Energy Security vs. Energy

Congress is considering energy legislation that will create some very bad outcomes. One of the worst will be to make the United States less secure when it comes to access to energy. I addressed this issue Friday in the
Christian Science Monitor. A longer and more detailed version of my argument is over on the site of the Ashbrook Institute.

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16 years ago

“The energy legislation now pending in Congress – which raises taxes on the oil industry, repeals incentives designed to increase domestic oil and natural-gas production,and mandates increased use of “renewable” energy sources (e.g., wind, solar, and biofuels) – will almost certainly achieve none of these objectives. Indeed, it will make things worse, especially with regard to energy security.
Energy security should not be confused with “energy independence.” The latter is a chimera, especially in this age of global interdependence. It is the mantra of those who stress “renewable” sources of energy.
But for technological and economic reasons, such alternatives are far too expensive and unreliable to compete on the market with oil and gas. That’s why they must be subsidized. …”
Additionally, these measures will only increase the cost of energy (which is fine if you are like Al Gore or a member of Congress and can afford it) and do exactly zero to solve global warming.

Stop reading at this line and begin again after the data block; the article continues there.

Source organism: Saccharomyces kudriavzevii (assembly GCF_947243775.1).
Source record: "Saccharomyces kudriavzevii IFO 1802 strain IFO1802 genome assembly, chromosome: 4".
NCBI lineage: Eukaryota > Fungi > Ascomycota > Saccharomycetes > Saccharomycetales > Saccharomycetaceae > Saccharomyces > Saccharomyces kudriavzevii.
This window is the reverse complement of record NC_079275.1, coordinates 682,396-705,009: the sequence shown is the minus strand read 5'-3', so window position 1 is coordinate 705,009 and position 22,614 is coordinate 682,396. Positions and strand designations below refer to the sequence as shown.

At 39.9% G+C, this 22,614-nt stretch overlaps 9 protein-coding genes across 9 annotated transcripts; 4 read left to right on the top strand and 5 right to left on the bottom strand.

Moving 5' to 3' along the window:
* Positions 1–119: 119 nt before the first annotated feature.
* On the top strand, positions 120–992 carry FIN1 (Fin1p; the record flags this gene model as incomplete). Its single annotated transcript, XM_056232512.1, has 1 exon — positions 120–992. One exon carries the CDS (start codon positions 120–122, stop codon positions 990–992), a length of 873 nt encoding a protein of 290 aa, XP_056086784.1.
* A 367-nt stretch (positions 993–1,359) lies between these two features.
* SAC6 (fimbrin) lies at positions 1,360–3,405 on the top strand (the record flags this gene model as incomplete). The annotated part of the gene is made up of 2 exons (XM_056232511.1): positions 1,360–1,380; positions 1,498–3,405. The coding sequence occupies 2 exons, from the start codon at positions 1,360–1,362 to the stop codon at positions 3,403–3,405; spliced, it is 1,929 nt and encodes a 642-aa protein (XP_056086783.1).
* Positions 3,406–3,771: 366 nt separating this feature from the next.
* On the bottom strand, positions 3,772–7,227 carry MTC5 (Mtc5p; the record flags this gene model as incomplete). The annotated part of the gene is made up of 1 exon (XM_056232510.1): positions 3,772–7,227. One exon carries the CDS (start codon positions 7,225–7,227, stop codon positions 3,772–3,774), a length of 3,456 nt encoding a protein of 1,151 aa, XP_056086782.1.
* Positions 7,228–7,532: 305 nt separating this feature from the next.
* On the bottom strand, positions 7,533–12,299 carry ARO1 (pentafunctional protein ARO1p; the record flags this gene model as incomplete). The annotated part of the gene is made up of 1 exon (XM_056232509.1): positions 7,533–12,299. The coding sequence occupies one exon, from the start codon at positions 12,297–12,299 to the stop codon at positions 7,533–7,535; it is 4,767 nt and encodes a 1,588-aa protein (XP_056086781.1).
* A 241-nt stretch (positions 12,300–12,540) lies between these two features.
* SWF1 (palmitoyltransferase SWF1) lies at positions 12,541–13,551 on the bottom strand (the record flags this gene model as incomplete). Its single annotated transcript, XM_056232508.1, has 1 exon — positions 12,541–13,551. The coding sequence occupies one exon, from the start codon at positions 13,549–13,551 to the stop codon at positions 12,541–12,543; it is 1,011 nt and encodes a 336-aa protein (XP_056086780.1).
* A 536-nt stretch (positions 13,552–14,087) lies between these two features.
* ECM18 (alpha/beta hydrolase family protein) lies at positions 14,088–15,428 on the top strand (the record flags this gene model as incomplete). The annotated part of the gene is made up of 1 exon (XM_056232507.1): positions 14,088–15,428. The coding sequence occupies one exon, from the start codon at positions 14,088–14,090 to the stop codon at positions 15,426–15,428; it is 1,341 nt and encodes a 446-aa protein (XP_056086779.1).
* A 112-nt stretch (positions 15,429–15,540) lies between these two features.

Congress is making these important policy decisions in a low-fact, context-free cocoon. One hopes that they come out for air before this becomes law.

16 years ago

OK, that’s it: Mac wins for best avatar

16 years ago

Once again I am disappointed that right wing thought seems to have abandoned a conservation ethic. Even the Wall St Journal concedes that enhanced auto efficiency standards will save consumers $22 billion annually in fuel costs (and benefit the environment.) Mr Owens denigrates renewable (wind, solar) as too expensive and needing subsidies, but (while it should be on the table) Mr Owens doesn’t seem to mind the government subsidies nuclear energy needs, in loan guarantees, research for waste disposal (still a problem) and liability limitations.
Fortunately our Governor gets the idea that wind power may well be a good deal for Rhode Island, possibly tidal power too. We don’t have oil, coal, uranium, natural gas, but we do have wind and tides and their development can boost our state’s economy.

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